This shared instrumentation grant application seeks funds to purchase a Biacore 3000 biosensor intsrument. The Biacore 3000 uses surface plasmon resonance to monitor biomolecular interactions in real time. The major users (75%) of this fully automated, sensitive, state-of-the-art instrument will be six investigators in the Department of Biochemistry and Molecular Biology in the Johns Hopkins University Bloomberg School of Public Health. The specific projects of these users cover a broad range of biomedically important areas: 1) signaling by polyubiquitin chains in proteolysis and DNA repair (Dr. Pickart); 2) involvement of the DnaJ and DnaK molecular chaperones in substrate selection and nucleoprotein disassembly reactions (Dr. McMacken); 3) regulation and function of SUMO modification (Dr. Matunis), 4) interactions of repair proteins with alkyl interstrand cross-linked DNA (Dr. Miller); 5) DNA repair by Ku-dependent DNA end-joining (Dr. Hanakahi); and 6) RNA splice site choice by U2 auxiliary factor (Dr. Kielkopf). A significant fraction (25%) of the time on the Biacore 3000 will be set aside for other researchers in our Department and other departments at Johns Hopkins University. The availability of this instrument will strongly promote multiple NIH-funded research programs at the Johns Hopkins University. In recognition of this fact, the Bloomberg School of Public Health has made a substantial commitment to the long-term operation and maintenance of the Biacore 3000 ? ?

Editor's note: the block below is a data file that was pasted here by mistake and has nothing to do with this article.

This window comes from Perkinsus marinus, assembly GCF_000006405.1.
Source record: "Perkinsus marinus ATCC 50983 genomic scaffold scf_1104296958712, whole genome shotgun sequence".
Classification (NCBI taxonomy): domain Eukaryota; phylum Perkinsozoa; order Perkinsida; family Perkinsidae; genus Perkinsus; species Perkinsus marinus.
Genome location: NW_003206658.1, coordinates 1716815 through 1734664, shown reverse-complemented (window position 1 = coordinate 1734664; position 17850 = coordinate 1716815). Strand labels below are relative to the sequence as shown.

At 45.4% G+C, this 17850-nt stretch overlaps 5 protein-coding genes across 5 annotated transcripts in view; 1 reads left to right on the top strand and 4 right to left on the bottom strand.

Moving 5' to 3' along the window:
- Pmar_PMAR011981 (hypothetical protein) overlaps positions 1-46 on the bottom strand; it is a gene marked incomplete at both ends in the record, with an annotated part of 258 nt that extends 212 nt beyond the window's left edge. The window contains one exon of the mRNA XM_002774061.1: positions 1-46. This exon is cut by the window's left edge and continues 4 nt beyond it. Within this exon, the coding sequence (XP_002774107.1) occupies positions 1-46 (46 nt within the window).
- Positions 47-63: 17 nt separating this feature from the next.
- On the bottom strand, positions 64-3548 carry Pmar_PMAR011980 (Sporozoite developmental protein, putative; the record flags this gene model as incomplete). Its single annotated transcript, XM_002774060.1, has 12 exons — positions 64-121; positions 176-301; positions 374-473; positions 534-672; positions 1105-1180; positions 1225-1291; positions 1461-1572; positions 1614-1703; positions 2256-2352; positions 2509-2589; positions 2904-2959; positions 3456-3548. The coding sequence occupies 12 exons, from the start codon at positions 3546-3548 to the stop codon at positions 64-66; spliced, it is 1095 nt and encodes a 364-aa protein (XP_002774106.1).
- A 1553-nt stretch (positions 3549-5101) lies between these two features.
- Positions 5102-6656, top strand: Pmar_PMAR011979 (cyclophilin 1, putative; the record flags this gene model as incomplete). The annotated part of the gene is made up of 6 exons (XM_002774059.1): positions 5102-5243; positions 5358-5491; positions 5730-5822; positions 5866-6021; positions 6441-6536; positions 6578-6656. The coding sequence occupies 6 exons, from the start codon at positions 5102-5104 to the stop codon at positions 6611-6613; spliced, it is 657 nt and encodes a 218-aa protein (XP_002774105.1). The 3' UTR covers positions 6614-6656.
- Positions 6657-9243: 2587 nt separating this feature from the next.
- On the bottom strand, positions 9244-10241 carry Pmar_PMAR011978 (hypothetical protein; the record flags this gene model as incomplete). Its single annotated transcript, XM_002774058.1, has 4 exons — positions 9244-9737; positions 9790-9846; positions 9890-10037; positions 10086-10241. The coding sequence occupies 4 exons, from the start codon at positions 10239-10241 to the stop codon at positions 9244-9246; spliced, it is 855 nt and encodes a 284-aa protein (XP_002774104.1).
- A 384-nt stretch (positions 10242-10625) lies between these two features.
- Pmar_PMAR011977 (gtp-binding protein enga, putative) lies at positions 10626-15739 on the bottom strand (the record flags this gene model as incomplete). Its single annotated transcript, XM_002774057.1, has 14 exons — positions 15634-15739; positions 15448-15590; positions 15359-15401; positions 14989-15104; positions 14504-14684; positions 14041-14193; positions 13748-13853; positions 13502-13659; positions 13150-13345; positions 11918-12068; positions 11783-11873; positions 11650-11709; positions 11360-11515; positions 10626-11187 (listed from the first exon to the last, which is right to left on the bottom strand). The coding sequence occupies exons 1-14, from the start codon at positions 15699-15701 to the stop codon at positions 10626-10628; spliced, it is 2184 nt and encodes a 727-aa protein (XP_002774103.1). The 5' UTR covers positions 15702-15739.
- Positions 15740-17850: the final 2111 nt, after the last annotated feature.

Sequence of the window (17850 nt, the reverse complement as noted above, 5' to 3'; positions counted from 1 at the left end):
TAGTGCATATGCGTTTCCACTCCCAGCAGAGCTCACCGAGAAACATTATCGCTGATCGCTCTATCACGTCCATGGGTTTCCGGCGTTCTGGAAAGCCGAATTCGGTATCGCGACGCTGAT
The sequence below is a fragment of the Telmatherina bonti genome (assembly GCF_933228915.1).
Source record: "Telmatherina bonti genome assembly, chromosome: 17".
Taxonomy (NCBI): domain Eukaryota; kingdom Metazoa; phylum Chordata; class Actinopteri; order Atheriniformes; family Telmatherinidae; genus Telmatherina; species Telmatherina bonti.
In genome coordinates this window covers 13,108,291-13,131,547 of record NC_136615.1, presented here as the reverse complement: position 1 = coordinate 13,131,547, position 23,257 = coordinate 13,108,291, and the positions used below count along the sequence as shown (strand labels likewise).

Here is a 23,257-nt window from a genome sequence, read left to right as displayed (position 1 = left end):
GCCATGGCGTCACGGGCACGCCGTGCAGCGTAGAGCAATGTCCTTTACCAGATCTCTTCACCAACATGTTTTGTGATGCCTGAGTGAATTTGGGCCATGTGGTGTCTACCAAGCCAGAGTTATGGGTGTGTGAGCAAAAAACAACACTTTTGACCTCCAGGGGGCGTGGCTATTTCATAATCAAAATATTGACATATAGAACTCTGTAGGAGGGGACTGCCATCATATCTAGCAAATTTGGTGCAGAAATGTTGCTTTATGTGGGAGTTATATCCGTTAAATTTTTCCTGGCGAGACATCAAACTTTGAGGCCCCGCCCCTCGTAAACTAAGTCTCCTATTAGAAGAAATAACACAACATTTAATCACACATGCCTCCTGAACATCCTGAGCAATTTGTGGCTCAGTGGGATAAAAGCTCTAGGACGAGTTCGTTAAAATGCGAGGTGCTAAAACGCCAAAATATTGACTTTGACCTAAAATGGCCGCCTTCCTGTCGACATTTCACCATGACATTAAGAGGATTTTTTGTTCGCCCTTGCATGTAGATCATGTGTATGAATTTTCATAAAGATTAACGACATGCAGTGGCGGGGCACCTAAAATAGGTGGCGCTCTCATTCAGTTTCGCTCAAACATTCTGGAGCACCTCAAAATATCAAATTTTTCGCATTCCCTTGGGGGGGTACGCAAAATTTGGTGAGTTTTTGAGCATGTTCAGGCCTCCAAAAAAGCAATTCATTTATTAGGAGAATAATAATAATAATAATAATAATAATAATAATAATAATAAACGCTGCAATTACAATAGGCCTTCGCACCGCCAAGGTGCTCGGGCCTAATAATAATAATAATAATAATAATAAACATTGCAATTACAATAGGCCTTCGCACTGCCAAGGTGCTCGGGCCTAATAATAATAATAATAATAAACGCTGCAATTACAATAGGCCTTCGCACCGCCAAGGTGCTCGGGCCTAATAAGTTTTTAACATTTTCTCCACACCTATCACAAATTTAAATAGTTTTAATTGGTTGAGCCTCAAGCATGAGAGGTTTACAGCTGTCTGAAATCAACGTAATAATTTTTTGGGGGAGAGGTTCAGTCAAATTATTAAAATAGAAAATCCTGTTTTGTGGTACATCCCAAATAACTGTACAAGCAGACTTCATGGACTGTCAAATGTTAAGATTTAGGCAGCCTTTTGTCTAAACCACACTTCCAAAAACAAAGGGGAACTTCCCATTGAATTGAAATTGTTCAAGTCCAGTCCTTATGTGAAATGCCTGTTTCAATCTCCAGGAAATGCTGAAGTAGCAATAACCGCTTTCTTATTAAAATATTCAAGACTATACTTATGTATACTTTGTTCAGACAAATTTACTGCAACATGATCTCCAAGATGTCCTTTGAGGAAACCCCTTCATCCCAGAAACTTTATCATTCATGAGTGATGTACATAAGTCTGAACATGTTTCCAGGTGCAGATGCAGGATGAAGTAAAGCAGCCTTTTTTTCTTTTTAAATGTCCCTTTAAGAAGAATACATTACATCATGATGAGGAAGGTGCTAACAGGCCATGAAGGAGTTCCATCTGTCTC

|Raasi, Shahri; Varadan, Ranjani; Fushman, David et al. (2005) Diverse polyubiquitin interaction properties of ubiquitin-associated domains. Nat Struct Mol Biol 12:708-14|